I never blame the working class for their condition.  That is not what I am saying; rather, what I am saying is that they are too busy trying to survive, too in need of escape, too intimidated by the state bullying, to make any sort of revolution.  They are too weak to overthrow Capitalism because Capitalism weakens them.

If there is to be a revolution, and there must be, then it cannot come from the degraded and dehumanized working class, but only from the elite members of that working class:  those whose labor has not been completely degraded, those who work with their minds and are difficult to replace, those who bring into being and employ modern day technology.  It is the vanguard of the working class, this finely educated and highly skilled segment, that will make revolution of any revolution is to be made.  They are themselves filled with contradictions.  On the one hand, they are rebellious and defiant,…..that is my opinion and not a fact.  On the other, they see that they can very easily become very rich capitalists themselves: capitalists like Bill Gates and PavelDurov, and  many others who became insanely wealthy by inventing new technologies.  In this sense, they are no different than so many other inventor Capitalist entrepreneurs: think Henry Ford, think Thomas Edison, etc.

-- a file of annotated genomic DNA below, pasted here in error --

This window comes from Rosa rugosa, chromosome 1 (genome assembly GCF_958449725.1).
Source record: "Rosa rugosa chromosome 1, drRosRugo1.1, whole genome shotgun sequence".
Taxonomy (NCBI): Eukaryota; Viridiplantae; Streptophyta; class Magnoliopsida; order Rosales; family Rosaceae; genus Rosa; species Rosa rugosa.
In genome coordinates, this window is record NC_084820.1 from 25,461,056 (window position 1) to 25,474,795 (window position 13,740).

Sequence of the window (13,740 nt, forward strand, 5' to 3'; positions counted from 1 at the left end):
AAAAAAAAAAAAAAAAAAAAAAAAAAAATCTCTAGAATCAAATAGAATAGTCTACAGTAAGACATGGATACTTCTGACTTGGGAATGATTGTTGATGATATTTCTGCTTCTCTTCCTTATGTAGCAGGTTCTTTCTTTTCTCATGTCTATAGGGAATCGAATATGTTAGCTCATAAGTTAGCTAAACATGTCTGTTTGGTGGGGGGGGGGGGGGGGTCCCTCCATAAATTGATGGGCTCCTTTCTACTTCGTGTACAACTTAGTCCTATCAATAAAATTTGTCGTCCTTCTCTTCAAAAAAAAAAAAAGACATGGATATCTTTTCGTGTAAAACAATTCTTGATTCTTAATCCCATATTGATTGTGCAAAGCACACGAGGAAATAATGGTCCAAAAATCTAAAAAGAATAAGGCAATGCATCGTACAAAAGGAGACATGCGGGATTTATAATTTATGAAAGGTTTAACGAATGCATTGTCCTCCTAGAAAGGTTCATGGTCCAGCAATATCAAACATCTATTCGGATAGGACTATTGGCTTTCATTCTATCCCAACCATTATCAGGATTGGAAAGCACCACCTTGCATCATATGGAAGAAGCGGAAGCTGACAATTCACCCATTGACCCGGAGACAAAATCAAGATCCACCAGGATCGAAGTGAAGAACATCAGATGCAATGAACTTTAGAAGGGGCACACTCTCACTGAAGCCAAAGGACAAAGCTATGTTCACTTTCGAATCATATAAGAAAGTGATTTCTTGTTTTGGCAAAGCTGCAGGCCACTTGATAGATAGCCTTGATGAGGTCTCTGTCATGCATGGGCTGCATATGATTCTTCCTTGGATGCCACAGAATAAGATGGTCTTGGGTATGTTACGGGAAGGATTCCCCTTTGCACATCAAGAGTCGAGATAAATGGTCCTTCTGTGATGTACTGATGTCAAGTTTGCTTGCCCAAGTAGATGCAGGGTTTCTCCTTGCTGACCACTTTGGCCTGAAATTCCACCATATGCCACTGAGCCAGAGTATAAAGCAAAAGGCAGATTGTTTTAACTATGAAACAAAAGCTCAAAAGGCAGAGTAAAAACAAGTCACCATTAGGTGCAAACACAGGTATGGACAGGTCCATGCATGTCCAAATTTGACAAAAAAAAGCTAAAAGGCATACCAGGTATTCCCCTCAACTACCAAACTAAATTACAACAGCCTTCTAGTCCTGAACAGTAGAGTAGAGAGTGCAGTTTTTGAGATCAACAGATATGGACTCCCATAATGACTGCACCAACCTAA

Yet for the vast majority, those who will not invent some new app or device, should they ever become organized or develop a class consciousness or moral values which lead them to understand there is something wrong with the fact that so few are so very wealthy while so many go hungry, or that the planet and its inhabitants are being destroyed by the drive for profits, or that the permanent war economy is of no benefit to the masses of humanity, well then, they will rise up, cast their lot with the downtrodden and oppressed, and change the world.  Think Edward Snowdon here.

Yet on this May Day, despite my sadness, I remain a Marxist.

Mary Metzger is a 72 year old retired teacher who has lived in Moscow for the past ten years. She studied Women’s Studies under Barbara Eherenreich and Deidre English at S.U.N.Y. Old Westerbury. She did her graduate work at New York University under Bertell Ollman where she studied Marx, Hegel and the Dialectic. She went on to teach at Kean University, Rutgers University, N.Y.U., and most recenly, at The Moscow Institute of Physics and Technology where she taught the Philosophy of Science. Her particular area of interest is the dialectic of nature, and she is currently working on a history of the dialectic. She is the mother of three, the gradmother of five, and the great grandmother of 2.